Holy Cows and Hog Heaven: Food Safety
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Preserving Embryonic Entrepreneurs

Chapter 16 Discussion

In the chapter, Joel talks about how we do not preserve the freedom for embryonic entrepreneurs to access the marketplace today like we did years ago when the “big guys” were getting their start. Do you think this is fair?

“It’s a log easier to be against something than for something. Being against something does not really require any alternatives…” What things are you against? Do you have a logical, better solution?

Read Joel’s solutions on the last page of this chapter. Do you agree with them all?

Food Safety

Chapter 17 Discussion

Let’s discuss your thoughts on this issue. What do you want to talk about here?

Conclusion

Joel writes, “You ARE a partner with your farmers. And we farmers know we’re partners with you–we can’t do it without your participation. Together we are a team.

What can you do to promote the team to win?

This book was written before Food, Inc and Omnivore’s Dilemma. Do you think the public is more ready to hear this message now than then?

Any closing thoughts you want to share?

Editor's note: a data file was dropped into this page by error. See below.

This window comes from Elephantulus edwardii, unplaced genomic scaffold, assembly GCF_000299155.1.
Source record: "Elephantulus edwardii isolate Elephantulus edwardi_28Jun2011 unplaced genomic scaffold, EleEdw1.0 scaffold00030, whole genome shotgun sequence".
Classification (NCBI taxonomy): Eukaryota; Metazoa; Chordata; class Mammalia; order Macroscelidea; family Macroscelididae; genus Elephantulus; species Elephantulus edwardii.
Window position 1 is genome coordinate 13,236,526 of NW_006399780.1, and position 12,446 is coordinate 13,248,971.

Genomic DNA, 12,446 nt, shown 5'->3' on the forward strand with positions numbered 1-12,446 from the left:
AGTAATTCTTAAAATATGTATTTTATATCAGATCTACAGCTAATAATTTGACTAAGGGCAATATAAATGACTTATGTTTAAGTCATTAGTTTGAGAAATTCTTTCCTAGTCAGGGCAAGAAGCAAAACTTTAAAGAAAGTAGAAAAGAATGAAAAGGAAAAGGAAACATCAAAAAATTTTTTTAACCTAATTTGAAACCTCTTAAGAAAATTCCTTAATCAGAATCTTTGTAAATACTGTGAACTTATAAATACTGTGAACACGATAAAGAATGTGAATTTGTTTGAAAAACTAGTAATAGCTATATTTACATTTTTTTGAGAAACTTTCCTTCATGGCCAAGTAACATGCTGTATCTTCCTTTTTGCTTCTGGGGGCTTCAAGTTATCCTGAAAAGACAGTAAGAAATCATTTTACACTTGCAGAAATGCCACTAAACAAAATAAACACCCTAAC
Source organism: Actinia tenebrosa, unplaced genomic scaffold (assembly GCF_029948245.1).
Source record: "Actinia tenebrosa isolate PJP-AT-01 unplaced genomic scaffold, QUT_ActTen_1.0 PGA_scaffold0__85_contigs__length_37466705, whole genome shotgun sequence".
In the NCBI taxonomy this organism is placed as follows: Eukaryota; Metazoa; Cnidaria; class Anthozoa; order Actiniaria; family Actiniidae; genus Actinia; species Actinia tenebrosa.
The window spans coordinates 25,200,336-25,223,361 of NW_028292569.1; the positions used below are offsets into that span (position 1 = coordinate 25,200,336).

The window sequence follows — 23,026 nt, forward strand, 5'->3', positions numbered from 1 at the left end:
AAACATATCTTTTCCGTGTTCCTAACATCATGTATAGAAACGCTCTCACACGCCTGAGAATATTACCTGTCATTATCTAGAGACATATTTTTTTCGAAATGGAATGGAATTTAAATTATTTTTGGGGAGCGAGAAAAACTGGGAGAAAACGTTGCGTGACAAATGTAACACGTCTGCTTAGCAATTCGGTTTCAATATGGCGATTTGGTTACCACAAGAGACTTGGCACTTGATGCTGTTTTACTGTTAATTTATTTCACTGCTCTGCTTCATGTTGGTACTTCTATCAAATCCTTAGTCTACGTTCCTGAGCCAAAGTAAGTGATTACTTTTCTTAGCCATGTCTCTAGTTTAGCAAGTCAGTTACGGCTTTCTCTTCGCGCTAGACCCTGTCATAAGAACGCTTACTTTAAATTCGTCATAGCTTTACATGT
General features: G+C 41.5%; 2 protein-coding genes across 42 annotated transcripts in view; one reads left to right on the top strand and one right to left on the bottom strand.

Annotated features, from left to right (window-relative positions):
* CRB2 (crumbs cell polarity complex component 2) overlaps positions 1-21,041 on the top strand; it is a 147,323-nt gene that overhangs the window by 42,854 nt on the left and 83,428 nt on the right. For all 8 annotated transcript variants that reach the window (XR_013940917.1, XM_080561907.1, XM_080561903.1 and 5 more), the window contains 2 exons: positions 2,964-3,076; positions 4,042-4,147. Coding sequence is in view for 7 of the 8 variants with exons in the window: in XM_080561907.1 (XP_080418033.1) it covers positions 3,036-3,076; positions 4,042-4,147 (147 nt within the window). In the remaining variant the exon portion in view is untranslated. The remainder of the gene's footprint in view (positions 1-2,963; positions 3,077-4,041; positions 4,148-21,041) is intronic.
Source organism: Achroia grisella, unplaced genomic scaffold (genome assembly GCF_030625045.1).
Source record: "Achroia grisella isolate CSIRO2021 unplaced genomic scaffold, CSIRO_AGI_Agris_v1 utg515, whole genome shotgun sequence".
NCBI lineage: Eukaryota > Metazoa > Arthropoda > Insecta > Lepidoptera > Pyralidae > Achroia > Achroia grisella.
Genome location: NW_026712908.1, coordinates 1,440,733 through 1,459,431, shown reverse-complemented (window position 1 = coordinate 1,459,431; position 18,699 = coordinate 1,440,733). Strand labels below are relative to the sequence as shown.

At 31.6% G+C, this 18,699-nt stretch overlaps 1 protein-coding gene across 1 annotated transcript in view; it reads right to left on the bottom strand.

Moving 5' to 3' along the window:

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About Sheri Salatin

Sheri is married to Daniel Salatin. She is the marketing director at Polyface Farm and stay-at-home mom of three children. Sheri is passionate about clean food and is enjoying working the land along side her husband. When not farming, Sheri can be found reading, writing, sewing, baking and serving in her church family.
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One Response to Holy Cows and Hog Heaven: Food Safety

  1. kateswist says:

    If I remember correctly, the author’s point of view is that excessive regulation and rules nearly exclude small entrepreneurs from entering the marketplace. I don’t think a total lack of regulation for all producers is warranted, but a gradual implementation of regulation on producers is the way to go. The smaller the entrepreneur and the proximity to their customers should dictate the level of regulation they must adhere to. Larger producers further from thier customers should experience higher levels of regulation for the simple fact that the food is traveling further away and is more than likely less fresh. This isn’t a bad thing but something that probably requires some closer monitoring. Should eggs that I get from my local CSA have the same regulation as those that were laid three weeks ago, packed two weeks ago and shipped over (many) state lines, of course not. But those eggs from four states away should have some sort of regulation on them as to egg age and transportation safety.

    Since the release and popularity of Omnivore’s Dilemma and Food Inc I think this type of information is ready to be received by the larger public. I also think people are more aware of just how awful supermarket food tastes these days.

    Just my 2 cents…